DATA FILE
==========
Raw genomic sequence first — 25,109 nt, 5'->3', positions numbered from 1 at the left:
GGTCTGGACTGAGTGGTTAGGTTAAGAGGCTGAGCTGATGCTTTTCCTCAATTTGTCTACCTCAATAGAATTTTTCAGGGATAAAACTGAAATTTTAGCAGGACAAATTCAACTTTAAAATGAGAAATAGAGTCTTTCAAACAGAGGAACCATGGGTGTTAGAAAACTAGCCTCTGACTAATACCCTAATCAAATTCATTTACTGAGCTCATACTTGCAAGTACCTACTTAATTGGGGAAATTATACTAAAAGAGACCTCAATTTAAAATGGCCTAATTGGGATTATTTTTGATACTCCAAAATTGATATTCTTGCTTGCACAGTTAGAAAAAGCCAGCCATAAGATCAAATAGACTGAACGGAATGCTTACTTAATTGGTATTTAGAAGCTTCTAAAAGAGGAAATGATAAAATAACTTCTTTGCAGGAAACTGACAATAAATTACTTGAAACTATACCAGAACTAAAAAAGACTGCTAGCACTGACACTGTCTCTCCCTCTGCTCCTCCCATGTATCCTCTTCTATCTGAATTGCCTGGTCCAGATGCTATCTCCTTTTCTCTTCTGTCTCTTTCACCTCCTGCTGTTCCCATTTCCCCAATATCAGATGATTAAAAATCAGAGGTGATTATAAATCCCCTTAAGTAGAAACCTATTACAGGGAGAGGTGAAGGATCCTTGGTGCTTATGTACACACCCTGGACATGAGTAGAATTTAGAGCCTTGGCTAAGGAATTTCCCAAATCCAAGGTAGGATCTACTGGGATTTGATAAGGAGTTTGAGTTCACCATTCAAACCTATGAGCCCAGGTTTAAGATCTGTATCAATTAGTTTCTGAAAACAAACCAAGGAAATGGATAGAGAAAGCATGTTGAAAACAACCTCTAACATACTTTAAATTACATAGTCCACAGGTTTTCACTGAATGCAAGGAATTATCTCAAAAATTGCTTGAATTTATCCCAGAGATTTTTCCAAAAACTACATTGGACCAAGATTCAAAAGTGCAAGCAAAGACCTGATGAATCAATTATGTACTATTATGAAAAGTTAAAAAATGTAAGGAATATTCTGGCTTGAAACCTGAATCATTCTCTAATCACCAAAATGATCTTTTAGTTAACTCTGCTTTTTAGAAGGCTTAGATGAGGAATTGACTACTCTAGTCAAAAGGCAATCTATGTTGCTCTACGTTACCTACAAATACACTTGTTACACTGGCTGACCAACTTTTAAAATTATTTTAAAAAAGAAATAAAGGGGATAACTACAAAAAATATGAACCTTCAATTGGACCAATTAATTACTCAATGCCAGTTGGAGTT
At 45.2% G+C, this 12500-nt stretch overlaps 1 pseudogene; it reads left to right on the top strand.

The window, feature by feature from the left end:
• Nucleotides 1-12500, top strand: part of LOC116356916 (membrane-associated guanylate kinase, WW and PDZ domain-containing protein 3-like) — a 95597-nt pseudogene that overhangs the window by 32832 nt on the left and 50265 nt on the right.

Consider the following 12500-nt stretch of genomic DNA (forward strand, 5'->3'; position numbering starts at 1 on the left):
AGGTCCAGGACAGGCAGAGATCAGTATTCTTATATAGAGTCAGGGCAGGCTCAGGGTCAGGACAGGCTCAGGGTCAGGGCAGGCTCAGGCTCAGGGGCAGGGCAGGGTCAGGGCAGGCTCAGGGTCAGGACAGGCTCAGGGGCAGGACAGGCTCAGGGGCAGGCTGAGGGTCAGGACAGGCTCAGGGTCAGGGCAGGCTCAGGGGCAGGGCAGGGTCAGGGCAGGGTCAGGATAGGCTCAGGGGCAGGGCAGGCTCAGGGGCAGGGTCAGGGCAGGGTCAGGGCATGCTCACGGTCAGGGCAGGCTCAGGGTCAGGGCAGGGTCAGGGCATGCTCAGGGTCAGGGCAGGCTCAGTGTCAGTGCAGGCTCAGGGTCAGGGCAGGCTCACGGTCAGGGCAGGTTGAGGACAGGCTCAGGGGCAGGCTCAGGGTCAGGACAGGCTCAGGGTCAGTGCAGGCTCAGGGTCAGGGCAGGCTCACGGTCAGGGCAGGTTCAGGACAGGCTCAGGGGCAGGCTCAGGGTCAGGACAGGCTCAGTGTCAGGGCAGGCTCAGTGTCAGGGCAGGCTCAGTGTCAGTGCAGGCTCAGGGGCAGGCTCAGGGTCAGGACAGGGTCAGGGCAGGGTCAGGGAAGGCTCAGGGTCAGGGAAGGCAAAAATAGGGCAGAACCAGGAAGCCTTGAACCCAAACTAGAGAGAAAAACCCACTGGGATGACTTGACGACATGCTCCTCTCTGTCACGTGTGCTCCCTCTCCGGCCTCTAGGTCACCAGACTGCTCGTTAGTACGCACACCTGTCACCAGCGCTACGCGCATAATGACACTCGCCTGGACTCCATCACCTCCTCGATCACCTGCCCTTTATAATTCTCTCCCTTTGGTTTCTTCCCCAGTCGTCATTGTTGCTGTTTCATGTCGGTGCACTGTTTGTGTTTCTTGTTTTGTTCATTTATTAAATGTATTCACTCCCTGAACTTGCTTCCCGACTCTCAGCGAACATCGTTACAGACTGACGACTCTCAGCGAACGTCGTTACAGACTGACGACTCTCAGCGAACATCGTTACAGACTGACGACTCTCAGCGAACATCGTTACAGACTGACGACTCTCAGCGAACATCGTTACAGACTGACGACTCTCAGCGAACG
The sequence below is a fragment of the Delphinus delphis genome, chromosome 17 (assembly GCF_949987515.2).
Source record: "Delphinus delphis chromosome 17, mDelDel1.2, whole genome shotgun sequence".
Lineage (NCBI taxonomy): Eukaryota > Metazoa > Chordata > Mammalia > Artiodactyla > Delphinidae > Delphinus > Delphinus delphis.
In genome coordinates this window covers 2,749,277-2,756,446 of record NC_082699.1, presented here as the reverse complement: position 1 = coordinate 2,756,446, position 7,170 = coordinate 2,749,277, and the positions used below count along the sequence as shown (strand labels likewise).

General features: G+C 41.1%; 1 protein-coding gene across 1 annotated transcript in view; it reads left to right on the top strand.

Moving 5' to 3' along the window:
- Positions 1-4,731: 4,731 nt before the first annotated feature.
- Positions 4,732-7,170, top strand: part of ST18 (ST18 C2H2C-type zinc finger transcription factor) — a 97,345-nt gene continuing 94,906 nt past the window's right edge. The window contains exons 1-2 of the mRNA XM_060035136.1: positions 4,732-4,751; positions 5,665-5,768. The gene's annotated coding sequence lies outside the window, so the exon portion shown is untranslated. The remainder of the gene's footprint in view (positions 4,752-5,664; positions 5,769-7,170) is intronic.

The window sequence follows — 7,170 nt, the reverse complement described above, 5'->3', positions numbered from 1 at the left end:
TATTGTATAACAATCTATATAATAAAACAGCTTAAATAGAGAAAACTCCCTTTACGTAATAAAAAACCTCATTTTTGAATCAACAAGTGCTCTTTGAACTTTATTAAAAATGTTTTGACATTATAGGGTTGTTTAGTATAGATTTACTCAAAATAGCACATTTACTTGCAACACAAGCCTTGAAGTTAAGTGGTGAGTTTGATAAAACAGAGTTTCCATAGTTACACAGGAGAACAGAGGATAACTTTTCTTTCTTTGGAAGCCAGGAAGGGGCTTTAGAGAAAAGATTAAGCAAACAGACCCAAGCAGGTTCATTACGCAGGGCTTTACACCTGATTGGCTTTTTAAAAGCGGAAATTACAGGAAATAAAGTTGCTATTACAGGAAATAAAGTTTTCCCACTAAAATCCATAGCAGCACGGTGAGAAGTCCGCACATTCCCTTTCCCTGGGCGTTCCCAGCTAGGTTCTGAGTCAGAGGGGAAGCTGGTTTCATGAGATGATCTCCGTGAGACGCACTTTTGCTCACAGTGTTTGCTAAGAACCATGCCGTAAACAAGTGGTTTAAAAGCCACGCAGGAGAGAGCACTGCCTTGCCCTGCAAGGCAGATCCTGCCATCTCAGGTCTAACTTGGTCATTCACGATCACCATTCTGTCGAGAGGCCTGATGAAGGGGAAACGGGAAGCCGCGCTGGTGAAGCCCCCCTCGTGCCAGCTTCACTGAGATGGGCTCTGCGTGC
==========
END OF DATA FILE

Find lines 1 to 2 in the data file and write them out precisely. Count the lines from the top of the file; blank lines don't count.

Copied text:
Raw genomic sequence first — 25,109 nt, 5'->3', positions numbered from 1 at the left:
GGTCTGGACTGAGTGGTTAGGTTAAGAGGCTGAGCTGATGCTTTTCCTCAATTTGTCTACCTCAATAGAATTTTTCAGGGATAAAACTGAAATTTTAGCAGGACAAATTCAACTTTAAAATGAGAAATAGAGTCTTTCAAACAGAGGAACCATGGGTGTTAGAAAACTAGCCTCTGACTAATACCCTAATCAAATTCATTTACTGAGCTCATACTTGCAAGTACCTACTTAATTGGGGAAATTATACTAAAAGAGACCTCAATTTAAAATGGCCTAATTGGGATTATTTTTGATACTCCAAAATTGATATTCTTGCTTGCACAGTTAGAAAAAGCCAGCCATAAGATCAAATAGACTGAACGGAATGCTTACTTAATTGGTATTTAGAAGCTTCTAAAAGAGGAAATGATAAAATAACTTCTTTGCAGGAAACTGACAATAAATTACTTGAAACTATACCAGAACTAAAAAAGACTGCTAGCACTGACACTGTCTCTCCCTCTGCTCCTCCCATGTATCCTCTTCTATCTGAATTGCCTGGTCCAGATGCTATCTCCTTTTCTCTTCTGTCTCTTTCACCTCCTGCTGTTCCCATTTCCCCAATATCAGATGATTAAAAATCAGAGGTGATTATAAATCCCCTTAAGTAGAAACCTATTACAGGGAGAGGTGAAGGATCCTTGGTGCTTATGTACACACCCTGGACATGAGTAGAATTTAGAGCCTTGGCTAAGGAATTTCCCAAATCCAAGGTAGGATCTACTGGGATTTGATAAGGAGTTTGAGTTCACCATTCAAACCTATGAGCCCAGGTTTAAGATCTGTATCAATTAGTTTCTGAAAACAAACCAAGGAAATGGATAGAGAAAGCATGTTGAAAACAACCTCTAACATACTTTAAATTACATAGTCCACAGGTTTTCACTGAATGCAAGGAATTATCTCAAAAATTGCTTGAATTTATCCCAGAGATTTTTCCAAAAACTACATTGGACCAAGATTCAAAAGTGCAAGCAAAGACCTGATGAATCAATTATGTACTATTATGAAAAGTTAAAAAATGTAAGGAATATTCTGGCTTGAAACCTGAATCATTCTCTAATCACCAAAATGATCTTTTAGTTAACTCTGCTTTTTAGAAGGCTTAGATGAGGAATTGACTACTCTAGTCAAAAGGCAATCTATGTTGCTCTACGTTACCTACAAATACACTTGTTACACTGGCTGACCAACTTTTAAAATTATTTTAAAAAAGAAATAAAGGGGATAACTACAAAAAATATGAACCTTCAATTGGACCAATTAATTACTCAATGCCAGTTGGAGTT